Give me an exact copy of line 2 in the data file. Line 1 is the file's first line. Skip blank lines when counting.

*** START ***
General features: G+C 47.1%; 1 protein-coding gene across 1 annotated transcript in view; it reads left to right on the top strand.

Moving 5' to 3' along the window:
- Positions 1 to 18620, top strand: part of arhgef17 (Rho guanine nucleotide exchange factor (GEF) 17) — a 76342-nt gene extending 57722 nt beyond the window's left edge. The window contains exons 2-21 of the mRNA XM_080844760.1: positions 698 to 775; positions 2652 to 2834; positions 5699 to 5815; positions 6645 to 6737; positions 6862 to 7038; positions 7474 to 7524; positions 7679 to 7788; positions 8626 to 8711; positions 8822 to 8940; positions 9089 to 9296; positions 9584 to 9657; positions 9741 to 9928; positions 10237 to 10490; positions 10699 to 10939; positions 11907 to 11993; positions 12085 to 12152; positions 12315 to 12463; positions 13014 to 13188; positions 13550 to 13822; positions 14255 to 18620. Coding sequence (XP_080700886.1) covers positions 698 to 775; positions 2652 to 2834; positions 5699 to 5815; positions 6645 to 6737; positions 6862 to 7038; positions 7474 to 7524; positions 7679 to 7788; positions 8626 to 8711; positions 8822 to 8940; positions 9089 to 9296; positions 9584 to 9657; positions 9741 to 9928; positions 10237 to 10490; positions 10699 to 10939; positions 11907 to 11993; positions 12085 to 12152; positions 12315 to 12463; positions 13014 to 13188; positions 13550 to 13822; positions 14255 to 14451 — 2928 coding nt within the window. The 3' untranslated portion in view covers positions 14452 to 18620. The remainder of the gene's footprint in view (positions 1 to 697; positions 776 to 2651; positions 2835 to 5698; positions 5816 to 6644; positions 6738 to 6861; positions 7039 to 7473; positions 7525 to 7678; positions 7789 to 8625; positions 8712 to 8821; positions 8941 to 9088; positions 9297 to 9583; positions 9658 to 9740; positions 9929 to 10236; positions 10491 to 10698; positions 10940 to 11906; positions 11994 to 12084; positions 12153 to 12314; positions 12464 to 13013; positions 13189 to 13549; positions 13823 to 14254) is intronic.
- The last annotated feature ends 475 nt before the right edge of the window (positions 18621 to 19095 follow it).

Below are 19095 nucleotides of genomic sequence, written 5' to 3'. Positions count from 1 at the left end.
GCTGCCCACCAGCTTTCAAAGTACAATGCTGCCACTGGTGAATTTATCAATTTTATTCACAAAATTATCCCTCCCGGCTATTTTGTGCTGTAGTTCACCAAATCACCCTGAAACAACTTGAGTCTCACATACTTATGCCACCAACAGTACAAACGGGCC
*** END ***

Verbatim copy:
Moving 5' to 3' along the window: